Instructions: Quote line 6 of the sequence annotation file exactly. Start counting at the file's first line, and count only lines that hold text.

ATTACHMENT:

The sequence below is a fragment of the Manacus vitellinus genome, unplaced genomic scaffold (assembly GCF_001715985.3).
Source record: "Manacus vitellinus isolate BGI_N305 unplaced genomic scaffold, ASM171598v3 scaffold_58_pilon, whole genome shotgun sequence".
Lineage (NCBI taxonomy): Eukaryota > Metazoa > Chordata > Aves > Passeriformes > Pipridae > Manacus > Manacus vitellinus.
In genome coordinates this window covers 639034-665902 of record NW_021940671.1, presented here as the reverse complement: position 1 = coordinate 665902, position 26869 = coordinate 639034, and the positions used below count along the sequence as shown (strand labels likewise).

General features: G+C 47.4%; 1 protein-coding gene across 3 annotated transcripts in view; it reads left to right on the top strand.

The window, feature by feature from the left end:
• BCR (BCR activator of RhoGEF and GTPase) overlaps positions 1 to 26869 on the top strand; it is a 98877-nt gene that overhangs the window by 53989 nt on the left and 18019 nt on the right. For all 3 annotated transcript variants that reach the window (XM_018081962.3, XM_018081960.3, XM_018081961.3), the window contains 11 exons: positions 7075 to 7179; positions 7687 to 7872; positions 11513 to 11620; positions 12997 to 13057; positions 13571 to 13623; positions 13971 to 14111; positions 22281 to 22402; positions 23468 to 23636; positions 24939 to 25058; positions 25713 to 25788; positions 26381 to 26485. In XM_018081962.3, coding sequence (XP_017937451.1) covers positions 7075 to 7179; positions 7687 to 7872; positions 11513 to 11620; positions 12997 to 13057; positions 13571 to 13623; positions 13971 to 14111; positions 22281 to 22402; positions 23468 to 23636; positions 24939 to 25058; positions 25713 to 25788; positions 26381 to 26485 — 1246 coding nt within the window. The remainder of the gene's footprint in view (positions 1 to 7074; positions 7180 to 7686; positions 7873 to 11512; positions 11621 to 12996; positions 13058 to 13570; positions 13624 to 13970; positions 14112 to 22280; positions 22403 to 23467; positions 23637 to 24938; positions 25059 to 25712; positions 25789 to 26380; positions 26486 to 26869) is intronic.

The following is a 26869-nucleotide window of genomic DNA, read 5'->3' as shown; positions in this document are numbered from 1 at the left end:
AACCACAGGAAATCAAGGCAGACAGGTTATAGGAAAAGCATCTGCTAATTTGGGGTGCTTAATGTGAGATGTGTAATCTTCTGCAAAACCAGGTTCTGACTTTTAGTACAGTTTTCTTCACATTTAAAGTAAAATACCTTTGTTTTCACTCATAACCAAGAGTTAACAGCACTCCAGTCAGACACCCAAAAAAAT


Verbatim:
The window, feature by feature from the left end: